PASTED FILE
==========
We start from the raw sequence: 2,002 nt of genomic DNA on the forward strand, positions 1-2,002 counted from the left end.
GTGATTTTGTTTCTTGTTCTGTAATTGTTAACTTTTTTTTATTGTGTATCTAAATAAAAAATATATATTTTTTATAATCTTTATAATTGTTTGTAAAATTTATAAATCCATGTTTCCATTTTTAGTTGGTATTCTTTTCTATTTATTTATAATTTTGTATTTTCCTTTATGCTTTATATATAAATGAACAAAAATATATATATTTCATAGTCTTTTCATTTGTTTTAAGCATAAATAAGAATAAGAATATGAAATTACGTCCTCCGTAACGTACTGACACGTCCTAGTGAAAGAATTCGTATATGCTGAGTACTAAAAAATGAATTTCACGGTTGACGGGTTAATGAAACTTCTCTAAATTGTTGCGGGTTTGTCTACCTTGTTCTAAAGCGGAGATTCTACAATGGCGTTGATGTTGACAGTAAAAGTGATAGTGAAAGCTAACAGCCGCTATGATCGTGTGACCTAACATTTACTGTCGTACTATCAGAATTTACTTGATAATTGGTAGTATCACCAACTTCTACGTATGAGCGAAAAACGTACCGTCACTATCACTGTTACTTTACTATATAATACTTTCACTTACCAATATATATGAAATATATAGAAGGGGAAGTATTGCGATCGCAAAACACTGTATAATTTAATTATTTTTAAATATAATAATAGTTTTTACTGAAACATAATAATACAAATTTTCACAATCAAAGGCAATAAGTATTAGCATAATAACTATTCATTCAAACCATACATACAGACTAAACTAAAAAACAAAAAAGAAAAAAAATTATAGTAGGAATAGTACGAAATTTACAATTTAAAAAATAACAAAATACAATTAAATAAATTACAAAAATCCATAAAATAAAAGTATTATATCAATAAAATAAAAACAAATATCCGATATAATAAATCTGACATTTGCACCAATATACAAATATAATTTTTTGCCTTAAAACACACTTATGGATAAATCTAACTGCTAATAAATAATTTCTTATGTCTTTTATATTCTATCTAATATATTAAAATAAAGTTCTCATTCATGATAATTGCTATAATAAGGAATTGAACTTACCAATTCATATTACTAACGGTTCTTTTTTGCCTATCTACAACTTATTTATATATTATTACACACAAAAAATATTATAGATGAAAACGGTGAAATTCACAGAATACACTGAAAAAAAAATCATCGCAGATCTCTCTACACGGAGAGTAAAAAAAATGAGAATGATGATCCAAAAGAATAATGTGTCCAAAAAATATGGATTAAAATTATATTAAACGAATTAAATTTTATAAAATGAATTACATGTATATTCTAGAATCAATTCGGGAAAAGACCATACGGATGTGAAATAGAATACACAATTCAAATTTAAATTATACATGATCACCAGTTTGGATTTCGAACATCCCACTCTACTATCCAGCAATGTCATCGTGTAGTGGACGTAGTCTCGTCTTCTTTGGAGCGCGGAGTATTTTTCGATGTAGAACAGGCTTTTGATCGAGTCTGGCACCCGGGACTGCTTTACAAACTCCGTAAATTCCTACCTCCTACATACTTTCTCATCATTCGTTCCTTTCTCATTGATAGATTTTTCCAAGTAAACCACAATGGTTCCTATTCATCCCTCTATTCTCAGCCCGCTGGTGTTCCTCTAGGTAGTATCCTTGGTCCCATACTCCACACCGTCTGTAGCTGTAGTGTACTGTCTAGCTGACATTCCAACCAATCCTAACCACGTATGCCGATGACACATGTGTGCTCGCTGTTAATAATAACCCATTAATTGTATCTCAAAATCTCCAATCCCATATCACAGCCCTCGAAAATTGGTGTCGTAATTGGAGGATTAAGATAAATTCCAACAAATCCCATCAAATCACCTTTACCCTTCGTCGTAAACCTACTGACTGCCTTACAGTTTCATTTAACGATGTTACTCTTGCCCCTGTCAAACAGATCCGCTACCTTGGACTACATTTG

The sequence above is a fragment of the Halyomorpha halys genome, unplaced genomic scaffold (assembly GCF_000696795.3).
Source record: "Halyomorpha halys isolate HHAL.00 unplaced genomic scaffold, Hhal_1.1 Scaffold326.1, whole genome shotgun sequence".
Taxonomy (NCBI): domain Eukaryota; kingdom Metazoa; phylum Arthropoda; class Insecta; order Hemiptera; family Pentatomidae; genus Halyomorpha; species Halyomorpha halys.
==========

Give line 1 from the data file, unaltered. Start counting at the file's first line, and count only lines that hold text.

We start from the raw sequence: 2,002 nt of genomic DNA on the forward strand, positions 1-2,002 counted from the left end.